24-Hour Crisis Hotline: (877)SAFEGBC or (877)723-3422 Mental Health & Substance Abuse Issues

6502 Nursery Drive, Suite 100
Victoria, TX 77904
(361)575-0611
(800)421-8825
Fax: (361)578-5500

Medical Disorders
Resources
Basic InformationLookupsLatest News
FDA Approves First Contact Lens That Slows Myopia ProgressionStatins Won't Harm Aging Brains, and May Even HelpGene Test Might Someday Gauge Your Cardiac Arrest RiskExpensive Device Used in Heart Surgeries Might Pose Dangers: StudyCheap, Older Gout Drug Could Be a Lifesaver After Heart AttackStudy Casts Doubt on Angioplasty, Bypass for Many Heart PatientsFasting Diet Could Benefit Heart Health: StudyFetroja Approved to Treat Complicated Urinary Tract InfectionsFlu Season Starting to Ramp Up in the SouthAHA News: Quitting Smoking Could Lead to Major Changes in Gut BacteriaHealth Tip: Do's and Don'ts for Calling 911Experimental Injection May Protect Against Peanut AllergyReblozyl Approved to Treat Anemia in Patients With Beta ThalassemiaAHA News: High Blood Pressure Common Among Black Young AdultsAHA News: Congenital Heart Disease Linked to Neighborhood Pollution, PovertySome Headway Made Against 'Superbugs,' but Threat Remains: CDCHealth Tip: A Well-Stocked First-Aid KitLung Cancer Report Delivers Good, Bad NewsAHA News: Millions Unaware of Common Heart Attack SymptomsWant Extra Years of Life? Keep Blood Pressure Tightly ControlledTestosterone Supplements Double Men's Odds for Blood Clots: StudyHealth Tip: Treating Post-Nasal DripOpioids Won't Help Arthritis Patients Long-Term: StudyCommon Muscle Relaxant Could Pose Mental Dangers for SeniorsKratom May Cause Liver Damage: StudySupplements Don't Prevent Kidney Disease in Type 2 DiabeticsNew Tool Predicts Odds of Kidney DiseaseVitamin E Acetate Is Leading Suspect in Vaping-Linked Lung Illnesses: CDCVaping-Linked Lung Illnesses Top 2,000, CDC SaysAHA News: Stroke Death Rate Increasing for Middle-Aged AmericansRural Americans Dying More From Preventable Causes Than City DwellersWhy Hand-Washing Beats Hand SanitizersSleepless Nights Could Raise Heart RisksScreening Truckers for Sleep Apnea Cuts Health Insurance CostsDo You Take Biotin Supplements? They Could Affect Your Medical TestsAHA News: Heart Disease Down Over A Generation Among American IndiansRisks Mount for Lonely Hearts After Cardiac SurgeryDaylight Saving Time Bad for Health, Experts ClaimHealth Tip: Prevent BloatingCould a Blood Test for Breast Cancer Become a Reality?One Dead, 8 Hospitalized in Salmonella Outbreak Tied to Ground BeefMost Americans Fear Cancer, but Feel Powerless to Prevent It: SurveyFewer Opioids After Eye Surgery Don't Mean More Post-Op PainDrug Trio Could Give Patients With Cystic Fibrosis a New OptionCould Tissue-Sealing Tape One Day Replace Stitches?Deep Sleep May 'Rinse' Day's Toxins From BrainClose to 1,900 Cases of Vaping-Linked Lung Illness, CDC SaysMeasles Leaves People More Vulnerable to Future InfectionsHealth Tip: Nausea After EatingSooner Is Usually Better for Gallbladder Surgery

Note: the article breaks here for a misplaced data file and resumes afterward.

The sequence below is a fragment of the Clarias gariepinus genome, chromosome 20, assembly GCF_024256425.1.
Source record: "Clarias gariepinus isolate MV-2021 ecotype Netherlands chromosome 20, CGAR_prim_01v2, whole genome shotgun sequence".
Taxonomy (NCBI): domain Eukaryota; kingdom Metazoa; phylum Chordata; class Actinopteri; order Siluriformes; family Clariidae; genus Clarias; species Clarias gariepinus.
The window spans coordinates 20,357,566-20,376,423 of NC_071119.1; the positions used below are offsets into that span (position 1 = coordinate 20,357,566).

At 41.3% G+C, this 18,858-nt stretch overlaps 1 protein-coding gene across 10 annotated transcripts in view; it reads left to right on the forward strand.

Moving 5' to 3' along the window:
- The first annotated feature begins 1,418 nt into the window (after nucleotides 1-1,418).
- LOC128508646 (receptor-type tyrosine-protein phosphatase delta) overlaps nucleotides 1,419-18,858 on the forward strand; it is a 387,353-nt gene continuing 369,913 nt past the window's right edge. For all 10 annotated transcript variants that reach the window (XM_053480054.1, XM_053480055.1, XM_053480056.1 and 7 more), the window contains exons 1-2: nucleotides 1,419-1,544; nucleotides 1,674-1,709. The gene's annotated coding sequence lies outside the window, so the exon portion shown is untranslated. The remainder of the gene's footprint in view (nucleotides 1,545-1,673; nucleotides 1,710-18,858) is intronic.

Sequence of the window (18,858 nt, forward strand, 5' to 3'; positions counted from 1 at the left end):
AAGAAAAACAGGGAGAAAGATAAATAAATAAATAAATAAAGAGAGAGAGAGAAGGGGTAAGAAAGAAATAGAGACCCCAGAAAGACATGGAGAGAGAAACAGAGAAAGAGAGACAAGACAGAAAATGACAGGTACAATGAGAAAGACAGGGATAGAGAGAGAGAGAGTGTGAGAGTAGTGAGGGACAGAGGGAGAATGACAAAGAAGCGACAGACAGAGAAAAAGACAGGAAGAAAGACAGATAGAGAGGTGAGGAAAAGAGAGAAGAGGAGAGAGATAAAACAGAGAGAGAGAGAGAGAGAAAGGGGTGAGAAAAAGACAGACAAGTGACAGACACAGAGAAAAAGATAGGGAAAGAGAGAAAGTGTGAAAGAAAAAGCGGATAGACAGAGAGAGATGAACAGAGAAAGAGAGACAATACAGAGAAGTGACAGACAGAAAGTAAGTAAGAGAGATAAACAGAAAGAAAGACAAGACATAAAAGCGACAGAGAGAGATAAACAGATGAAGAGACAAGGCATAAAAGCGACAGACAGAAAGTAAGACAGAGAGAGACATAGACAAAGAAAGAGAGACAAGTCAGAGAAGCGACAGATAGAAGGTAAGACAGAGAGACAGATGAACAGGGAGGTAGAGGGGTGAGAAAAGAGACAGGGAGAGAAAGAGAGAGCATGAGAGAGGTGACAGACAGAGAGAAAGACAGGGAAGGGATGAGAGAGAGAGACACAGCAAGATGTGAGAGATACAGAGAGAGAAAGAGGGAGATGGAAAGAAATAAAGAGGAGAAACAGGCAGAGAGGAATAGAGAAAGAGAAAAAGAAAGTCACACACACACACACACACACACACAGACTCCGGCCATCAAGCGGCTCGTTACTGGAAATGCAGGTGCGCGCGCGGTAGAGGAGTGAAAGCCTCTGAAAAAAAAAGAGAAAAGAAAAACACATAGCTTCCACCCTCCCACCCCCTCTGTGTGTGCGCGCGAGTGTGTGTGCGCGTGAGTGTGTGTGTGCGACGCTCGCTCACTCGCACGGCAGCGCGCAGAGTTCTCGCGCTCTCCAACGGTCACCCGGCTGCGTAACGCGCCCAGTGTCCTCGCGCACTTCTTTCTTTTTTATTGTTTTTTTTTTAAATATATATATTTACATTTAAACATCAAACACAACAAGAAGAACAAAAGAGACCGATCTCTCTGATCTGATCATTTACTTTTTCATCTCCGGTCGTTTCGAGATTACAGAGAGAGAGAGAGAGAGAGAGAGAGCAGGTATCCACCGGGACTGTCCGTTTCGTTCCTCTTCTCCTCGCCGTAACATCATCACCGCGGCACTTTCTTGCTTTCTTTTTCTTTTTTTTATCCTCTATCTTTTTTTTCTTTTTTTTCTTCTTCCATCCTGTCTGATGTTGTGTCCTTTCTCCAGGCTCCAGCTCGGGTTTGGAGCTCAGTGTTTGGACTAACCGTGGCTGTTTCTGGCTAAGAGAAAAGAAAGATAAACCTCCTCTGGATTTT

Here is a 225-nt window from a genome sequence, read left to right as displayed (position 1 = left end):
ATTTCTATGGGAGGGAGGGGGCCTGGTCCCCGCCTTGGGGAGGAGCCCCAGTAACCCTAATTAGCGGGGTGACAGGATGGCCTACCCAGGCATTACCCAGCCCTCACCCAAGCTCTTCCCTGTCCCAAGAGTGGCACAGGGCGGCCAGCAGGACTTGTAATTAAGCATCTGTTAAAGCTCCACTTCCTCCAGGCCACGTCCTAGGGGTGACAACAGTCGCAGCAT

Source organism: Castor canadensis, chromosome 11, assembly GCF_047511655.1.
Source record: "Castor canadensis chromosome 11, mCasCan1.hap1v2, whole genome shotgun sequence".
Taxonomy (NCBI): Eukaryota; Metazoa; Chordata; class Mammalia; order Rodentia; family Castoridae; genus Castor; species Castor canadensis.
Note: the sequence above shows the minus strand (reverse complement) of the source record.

Questions and AnswersLinks
Related Topics

Diabetes

For Men, Living Alone May Mean Poorer Control of Blood-Thinning Meds

HealthDay News
by -- Robert Preidt
Updated: Sep 3rd 2019

new article illustration

MONDAY, Sept. 2, 2019 (HealthDay News) -- Men who are on the blood-thinning drug warfarin have more difficulty taking the medication if they live alone, but the same is not true for women, a new study finds.

Warfarin (brand-name Coumadin) is a common anti-clotting treatment to prevent stroke in people with atrial fibrillation, the most common type of heart rhythm disorder.

Continuous blood-monitoring is required for warfarin to be safe and effective. Too little of the drug may allow a blood clot to form and cause a stroke. Too much causes bleeding.

Having ideal warfarin concentrations in the blood to prevent stroke and avoid bleeding is called time in therapeutic range (TTR). European Society of Cardiology (ESC) guidelines say patients should be in TTR at least 70% of the time.

In this study, researchers assessed nearly 4,800 patients in Denmark with six months of continuous warfarin use and monitoring. Median TTR in men living alone was 57% -- 3.6% lower than in men who lived with partners. (Median means half had longer times, half shorter.)

Women who lived alone had a 0.2% lower TTR than those who lived with partners, but the difference wasn't significant, according to the study authors.

The findings were presented Monday at the annual meeting of the ESC in Paris. Research presented at meetings is typically considered preliminary until published in a peer-reviewed journal.

"Men living alone had low, poor anticoagulation control. The impact of living on their own was larger than several factors previously known to affect TTR, such as cancer, use of interacting medication or heart failure," study author Dr. Anders Bonde said in an ESC news release.

"'Ask my wife' is a common reply among older men to questions about their medication, disease and treatment," he noted.

"Our study suggests that when it comes to anticoagulation control, men are more dependent on their partner than women," said Bonde, who practices at Gentofte University Hospital in Copenhagen, Denmark.

He added that women living alone often have better relationships with their children and a broader network of people around them.

Bonde suggested that men who live alone and use warfarin may need extra support -- such as education, home visits, telephone calls or additional follow-up visits -- or another medication.

"They might also consider using a newer type of drug, a non-vitamin K antagonist oral anticoagulant [such as Pradaxa or Eliquis], which is easier to manage and has fewer interactions with food and drugs compared to warfarin," Bonde said.

More information

The American Heart Association has more on atrial fibrillation medications.